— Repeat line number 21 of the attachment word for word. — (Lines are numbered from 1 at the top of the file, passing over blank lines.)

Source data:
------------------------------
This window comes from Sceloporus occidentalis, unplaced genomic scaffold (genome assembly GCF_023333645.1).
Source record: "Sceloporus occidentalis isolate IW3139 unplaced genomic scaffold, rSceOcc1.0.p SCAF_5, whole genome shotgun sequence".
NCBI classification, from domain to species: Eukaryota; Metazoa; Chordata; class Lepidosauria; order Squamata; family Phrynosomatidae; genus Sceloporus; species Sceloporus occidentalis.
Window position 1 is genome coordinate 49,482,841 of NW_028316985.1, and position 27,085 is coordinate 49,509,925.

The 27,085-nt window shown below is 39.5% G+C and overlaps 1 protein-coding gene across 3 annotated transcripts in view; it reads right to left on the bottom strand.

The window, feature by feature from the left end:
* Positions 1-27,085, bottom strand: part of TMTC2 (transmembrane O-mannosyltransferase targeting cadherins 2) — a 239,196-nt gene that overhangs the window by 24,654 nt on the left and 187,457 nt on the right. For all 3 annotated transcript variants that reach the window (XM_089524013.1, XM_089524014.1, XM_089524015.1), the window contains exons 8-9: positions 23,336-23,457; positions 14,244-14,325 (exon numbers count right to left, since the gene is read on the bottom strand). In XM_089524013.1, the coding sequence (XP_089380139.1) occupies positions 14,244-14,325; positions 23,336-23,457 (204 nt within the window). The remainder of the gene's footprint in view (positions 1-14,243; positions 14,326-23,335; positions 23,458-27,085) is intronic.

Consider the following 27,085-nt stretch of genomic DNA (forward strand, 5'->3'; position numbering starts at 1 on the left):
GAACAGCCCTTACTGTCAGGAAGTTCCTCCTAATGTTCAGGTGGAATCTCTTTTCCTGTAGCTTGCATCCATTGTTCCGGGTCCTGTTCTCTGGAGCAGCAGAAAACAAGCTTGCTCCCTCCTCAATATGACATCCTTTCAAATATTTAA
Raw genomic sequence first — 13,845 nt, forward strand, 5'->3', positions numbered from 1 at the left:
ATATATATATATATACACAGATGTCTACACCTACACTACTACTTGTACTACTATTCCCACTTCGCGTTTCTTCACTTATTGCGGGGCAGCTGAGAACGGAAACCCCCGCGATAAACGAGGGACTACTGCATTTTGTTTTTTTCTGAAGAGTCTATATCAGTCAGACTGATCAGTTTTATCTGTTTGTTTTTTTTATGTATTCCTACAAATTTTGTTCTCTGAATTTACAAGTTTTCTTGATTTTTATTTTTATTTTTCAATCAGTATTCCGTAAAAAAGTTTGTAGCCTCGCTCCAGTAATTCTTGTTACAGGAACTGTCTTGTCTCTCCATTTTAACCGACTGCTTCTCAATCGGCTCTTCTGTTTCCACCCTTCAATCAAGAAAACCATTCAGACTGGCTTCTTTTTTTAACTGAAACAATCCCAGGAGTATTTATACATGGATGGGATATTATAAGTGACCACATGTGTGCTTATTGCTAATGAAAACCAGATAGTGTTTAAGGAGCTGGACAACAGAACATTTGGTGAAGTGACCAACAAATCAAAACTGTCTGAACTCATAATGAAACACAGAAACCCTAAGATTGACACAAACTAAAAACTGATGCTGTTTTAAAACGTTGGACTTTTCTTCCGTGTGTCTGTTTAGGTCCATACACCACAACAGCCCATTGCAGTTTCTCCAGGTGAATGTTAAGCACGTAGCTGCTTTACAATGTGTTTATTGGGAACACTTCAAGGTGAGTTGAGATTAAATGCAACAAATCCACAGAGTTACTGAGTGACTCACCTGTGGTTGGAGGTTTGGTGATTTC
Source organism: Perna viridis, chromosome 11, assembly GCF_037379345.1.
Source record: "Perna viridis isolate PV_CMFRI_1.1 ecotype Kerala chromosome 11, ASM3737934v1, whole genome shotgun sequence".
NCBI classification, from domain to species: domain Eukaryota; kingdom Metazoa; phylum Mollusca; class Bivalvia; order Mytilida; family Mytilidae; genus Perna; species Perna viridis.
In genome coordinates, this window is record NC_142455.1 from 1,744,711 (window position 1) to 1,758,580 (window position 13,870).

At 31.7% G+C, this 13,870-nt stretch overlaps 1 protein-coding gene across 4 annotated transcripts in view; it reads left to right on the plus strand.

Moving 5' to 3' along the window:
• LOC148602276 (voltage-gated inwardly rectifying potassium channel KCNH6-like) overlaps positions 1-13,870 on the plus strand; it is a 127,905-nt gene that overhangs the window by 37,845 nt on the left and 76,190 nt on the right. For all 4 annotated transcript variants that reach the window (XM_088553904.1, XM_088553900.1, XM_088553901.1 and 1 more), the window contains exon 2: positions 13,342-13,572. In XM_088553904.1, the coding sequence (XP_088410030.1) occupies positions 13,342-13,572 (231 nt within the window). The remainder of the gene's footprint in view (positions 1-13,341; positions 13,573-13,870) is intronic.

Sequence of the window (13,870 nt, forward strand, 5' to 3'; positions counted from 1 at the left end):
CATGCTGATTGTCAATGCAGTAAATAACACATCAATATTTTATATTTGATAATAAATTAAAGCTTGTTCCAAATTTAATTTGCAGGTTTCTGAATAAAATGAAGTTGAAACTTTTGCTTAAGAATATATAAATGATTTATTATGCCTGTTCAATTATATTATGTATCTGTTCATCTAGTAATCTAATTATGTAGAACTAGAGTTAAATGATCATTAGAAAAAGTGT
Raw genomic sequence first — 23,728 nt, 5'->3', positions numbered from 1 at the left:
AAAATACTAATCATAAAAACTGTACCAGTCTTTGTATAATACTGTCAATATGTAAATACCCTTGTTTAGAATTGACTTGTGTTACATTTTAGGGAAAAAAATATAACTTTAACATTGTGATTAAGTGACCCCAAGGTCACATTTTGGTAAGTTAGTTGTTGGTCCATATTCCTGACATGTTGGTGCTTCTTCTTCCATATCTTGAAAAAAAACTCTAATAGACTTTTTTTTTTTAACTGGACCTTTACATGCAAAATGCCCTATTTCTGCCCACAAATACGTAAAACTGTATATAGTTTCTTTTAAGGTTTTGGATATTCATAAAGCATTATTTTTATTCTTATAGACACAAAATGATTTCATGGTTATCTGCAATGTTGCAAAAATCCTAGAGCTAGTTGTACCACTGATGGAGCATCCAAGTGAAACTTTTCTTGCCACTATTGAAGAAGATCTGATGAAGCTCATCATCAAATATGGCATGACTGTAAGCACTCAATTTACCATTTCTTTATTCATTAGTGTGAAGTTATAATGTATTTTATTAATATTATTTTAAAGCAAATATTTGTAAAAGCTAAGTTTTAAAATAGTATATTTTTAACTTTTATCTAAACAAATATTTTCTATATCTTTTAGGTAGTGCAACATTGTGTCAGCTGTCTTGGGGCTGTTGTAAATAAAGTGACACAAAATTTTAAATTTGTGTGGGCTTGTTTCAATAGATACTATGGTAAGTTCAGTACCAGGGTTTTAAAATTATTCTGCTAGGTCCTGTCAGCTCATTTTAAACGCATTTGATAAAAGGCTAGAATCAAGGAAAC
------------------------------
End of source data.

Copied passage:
Raw genomic sequence first — 23,728 nt, 5'->3', positions numbered from 1 at the left: